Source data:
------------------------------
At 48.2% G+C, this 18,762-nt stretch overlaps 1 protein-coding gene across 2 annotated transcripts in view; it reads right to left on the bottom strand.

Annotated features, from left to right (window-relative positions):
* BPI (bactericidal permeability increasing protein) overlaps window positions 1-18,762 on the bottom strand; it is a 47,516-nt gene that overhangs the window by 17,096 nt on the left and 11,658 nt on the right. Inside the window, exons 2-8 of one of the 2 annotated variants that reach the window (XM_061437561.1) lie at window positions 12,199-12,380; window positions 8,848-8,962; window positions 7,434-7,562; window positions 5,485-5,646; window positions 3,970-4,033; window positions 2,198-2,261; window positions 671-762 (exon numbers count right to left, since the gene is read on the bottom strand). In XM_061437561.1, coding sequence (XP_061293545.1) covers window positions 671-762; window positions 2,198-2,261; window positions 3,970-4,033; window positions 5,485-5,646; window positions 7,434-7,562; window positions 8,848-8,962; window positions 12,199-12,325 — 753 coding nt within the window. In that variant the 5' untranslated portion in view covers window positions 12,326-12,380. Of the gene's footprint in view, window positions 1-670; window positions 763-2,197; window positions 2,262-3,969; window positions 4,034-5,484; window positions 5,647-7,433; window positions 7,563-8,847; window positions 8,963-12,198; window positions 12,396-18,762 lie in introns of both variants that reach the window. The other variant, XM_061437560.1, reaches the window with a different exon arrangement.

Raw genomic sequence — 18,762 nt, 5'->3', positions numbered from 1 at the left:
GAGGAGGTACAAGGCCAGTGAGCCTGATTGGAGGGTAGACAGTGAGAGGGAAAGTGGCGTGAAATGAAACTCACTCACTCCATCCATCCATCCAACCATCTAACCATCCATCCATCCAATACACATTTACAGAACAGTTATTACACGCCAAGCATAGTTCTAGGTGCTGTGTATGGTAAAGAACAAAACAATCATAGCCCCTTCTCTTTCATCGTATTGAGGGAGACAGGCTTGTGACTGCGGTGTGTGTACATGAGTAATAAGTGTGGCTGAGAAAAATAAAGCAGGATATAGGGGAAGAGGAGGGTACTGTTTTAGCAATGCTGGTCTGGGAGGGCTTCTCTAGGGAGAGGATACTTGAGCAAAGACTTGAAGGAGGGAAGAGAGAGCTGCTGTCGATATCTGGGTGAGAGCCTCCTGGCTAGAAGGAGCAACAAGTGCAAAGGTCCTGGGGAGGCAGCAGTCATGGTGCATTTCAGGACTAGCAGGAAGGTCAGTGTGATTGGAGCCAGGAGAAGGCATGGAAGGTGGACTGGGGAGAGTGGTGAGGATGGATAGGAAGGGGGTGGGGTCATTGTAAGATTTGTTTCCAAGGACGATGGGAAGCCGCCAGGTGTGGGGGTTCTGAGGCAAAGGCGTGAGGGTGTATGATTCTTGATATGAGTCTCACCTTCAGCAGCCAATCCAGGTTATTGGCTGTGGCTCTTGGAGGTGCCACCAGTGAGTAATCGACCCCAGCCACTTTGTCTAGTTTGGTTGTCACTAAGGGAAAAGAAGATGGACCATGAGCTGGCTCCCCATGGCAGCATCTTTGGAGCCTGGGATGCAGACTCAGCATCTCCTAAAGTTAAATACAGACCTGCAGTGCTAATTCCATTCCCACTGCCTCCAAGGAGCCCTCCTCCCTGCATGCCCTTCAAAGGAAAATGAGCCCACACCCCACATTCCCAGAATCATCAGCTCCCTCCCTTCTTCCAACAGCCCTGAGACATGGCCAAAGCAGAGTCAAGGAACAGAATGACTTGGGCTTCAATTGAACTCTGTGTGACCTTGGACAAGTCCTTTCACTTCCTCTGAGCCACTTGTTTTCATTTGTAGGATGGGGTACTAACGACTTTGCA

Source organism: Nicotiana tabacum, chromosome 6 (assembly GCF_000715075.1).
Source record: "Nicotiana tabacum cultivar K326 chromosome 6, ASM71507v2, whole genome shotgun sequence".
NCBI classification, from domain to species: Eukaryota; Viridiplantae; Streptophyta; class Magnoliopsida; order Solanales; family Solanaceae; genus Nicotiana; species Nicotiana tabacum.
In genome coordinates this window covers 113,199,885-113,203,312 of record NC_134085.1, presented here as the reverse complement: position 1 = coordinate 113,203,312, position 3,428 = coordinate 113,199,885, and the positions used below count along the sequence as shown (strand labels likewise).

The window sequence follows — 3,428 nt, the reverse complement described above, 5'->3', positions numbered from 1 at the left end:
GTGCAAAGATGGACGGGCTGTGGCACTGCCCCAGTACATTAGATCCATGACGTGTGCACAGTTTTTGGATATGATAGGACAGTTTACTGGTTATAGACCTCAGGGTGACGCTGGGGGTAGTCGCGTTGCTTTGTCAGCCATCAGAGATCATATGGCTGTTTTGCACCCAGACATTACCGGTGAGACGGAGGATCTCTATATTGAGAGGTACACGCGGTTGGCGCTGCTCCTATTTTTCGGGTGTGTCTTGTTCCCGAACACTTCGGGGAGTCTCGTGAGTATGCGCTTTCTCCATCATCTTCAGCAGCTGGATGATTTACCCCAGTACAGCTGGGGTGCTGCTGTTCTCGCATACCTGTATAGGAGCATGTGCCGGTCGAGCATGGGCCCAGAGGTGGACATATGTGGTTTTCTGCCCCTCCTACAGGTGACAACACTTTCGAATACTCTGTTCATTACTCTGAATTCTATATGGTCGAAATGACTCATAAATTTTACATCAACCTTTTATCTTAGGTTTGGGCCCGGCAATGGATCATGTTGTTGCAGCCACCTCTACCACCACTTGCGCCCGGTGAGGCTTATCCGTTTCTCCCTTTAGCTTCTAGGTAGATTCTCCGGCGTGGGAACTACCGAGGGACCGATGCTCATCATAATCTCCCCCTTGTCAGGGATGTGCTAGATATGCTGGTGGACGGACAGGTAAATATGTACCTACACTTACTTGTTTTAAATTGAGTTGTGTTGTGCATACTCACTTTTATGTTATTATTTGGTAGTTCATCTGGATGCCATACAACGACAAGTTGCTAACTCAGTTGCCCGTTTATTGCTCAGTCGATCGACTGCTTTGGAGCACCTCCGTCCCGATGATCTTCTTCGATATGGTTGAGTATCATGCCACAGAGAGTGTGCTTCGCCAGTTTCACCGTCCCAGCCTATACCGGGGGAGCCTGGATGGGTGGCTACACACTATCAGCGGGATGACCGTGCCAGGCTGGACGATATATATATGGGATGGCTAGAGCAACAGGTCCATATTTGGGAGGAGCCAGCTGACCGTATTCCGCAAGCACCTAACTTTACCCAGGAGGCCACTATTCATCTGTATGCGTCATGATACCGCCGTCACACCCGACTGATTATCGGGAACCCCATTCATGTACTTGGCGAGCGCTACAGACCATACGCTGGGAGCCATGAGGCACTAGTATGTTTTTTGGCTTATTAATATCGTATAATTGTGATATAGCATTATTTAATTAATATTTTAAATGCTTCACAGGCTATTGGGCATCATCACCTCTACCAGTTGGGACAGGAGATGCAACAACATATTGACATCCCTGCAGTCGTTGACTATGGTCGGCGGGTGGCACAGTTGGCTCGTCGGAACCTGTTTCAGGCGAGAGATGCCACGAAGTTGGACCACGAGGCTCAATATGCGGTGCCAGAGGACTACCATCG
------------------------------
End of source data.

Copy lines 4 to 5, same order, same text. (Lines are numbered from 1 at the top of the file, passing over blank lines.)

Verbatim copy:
Raw genomic sequence — 18,762 nt, 5'->3', positions numbered from 1 at the left:
GAGGAGGTACAAGGCCAGTGAGCCTGATTGGAGGGTAGACAGTGAGAGGGAAAGTGGCGTGAAATGAAACTCACTCACTCCATCCATCCATCCAACCATCTAACCATCCATCCATCCAATACACATTTACAGAACAGTTATTACACGCCAAGCATAGTTCTAGGTGCTGTGTATGGTAAAGAACAAAACAATCATAGCCCCTTCTCTTTCATCGTATTGAGGGAGACAGGCTTGTGACTGCGGTGTGTGTACATGAGTAATAAGTGTGGCTGAGAAAAATAAAGCAGGATATAGGGGAAGAGGAGGGTACTGTTTTAGCAATGCTGGTCTGGGAGGGCTTCTCTAGGGAGAGGATACTTGAGCAAAGACTTGAAGGAGGGAAGAGAGAGCTGCTGTCGATATCTGGGTGAGAGCCTCCTGGCTAGAAGGAGCAACAAGTGCAAAGGTCCTGGGGAGGCAGCAGTCATGGTGCATTTCAGGACTAGCAGGAAGGTCAGTGTGATTGGAGCCAGGAGAAGGCATGGAAGGTGGACTGGGGAGAGTGGTGAGGATGGATAGGAAGGGGGTGGGGTCATTGTAAGATTTGTTTCCAAGGACGATGGGAAGCCGCCAGGTGTGGGGGTTCTGAGGCAAAGGCGTGAGGGTGTATGATTCTTGATATGAGTCTCACCTTCAGCAGCCAATCCAGGTTATTGGCTGTGGCTCTTGGAGGTGCCACCAGTGAGTAATCGACCCCAGCCACTTTGTCTAGTTTGGTTGTCACTAAGGGAAAAGAAGATGGACCATGAGCTGGCTCCCCATGGCAGCATCTTTGGAGCCTGGGATGCAGACTCAGCATCTCCTAAAGTTAAATACAGACCTGCAGTGCTAATTCCATTCCCACTGCCTCCAAGGAGCCCTCCTCCCTGCATGCCCTTCAAAGGAAAATGAGCCCACACCCCACATTCCCAGAATCATCAGCTCCCTCCCTTCTTCCAACAGCCCTGAGACATGGCCAAAGCAGAGTCAAGGAACAGAATGACTTGGGCTTCAATTGAACTCTGTGTGACCTTGGACAAGTCCTTTCACTTCCTCTGAGCCACTTGTTTTCATTTGTAGGATGGGGTACTAACGACTTTGCA